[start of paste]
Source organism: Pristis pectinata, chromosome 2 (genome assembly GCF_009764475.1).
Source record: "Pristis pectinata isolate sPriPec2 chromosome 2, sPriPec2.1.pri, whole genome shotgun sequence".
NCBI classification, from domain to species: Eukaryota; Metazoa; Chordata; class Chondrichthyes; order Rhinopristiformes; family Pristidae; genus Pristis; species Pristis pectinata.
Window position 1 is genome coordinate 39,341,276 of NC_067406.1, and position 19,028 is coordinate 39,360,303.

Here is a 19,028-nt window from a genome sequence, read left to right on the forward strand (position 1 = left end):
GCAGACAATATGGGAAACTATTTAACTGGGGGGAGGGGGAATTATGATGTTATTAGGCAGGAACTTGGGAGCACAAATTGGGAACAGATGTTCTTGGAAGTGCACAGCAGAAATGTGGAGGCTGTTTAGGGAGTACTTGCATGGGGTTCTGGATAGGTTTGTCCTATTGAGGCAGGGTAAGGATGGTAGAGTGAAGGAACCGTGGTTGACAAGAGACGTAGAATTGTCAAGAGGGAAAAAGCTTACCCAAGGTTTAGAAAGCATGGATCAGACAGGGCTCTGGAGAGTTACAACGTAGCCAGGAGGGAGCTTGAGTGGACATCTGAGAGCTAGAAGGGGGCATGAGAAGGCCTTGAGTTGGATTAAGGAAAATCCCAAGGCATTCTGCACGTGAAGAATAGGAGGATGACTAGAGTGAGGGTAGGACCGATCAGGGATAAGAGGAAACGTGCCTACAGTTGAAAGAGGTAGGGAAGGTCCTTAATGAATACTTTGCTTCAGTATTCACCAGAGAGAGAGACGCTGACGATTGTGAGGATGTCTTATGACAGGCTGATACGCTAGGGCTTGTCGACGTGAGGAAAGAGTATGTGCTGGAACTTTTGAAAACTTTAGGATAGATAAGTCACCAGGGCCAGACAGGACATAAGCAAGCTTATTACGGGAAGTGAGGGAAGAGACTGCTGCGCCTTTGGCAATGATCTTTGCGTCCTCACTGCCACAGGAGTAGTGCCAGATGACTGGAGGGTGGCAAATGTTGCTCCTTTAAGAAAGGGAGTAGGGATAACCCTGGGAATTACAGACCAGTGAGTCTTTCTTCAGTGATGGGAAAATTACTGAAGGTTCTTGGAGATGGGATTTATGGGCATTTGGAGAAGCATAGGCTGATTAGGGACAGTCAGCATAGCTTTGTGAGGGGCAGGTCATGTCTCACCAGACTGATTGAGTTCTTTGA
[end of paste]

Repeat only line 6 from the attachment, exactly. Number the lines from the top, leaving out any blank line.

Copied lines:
GCAGACAATATGGGAAACTATTTAACTGGGGGGAGGGGGAATTATGATGTTATTAGGCAGGAACTTGGGAGCACAAATTGGGAACAGATGTTCTTGGAAGTGCACAGCAGAAATGTGGAGGCTGTTTAGGGAGTACTTGCATGGGGTTCTGGATAGGTTTGTCCTATTGAGGCAGGGTAAGGATGGTAGAGTGAAGGAACCGTGGTTGACAAGAGACGTAGAATTGTCAAGAGGGAAAAAGCTTACCCAAGGTTTAGAAAGCATGGATCAGACAGGGCTCTGGAGAGTTACAACGTAGCCAGGAGGGAGCTTGAGTGGACATCTGAGAGCTAGAAGGGGGCATGAGAAGGCCTTGAGTTGGATTAAGGAAAATCCCAAGGCATTCTGCACGTGAAGAATAGGAGGATGACTAGAGTGAGGGTAGGACCGATCAGGGATAAGAGGAAACGTGCCTACAGTTGAAAGAGGTAGGGAAGGTCCTTAATGAATACTTTGCTTCAGTATTCACCAGAGAGAGAGACGCTGACGATTGTGAGGATGTCTTATGACAGGCTGATACGCTAGGGCTTGTCGACGTGAGGAAAGAGTATGTGCTGGAACTTTTGAAAACTTTAGGATAGATAAGTCACCAGGGCCAGACAGGACATAAGCAAGCTTATTACGGGAAGTGAGGGAAGAGACTGCTGCGCCTTTGGCAATGATCTTTGCGTCCTCACTGCCACAGGAGTAGTGCCAGATGACTGGAGGGTGGCAAATGTTGCTCCTTTAAGAAAGGGAGTAGGGATAACCCTGGGAATTACAGACCAGTGAGTCTTTCTTCAGTGATGGGAAAATTACTGAAGGTTCTTGGAGATGGGATTTATGGGCATTTGGAGAAGCATAGGCTGATTAGGGACAGTCAGCATAGCTTTGTGAGGGGCAGGTCATGTCTCACCAGACTGATTGAGTTCTTTGA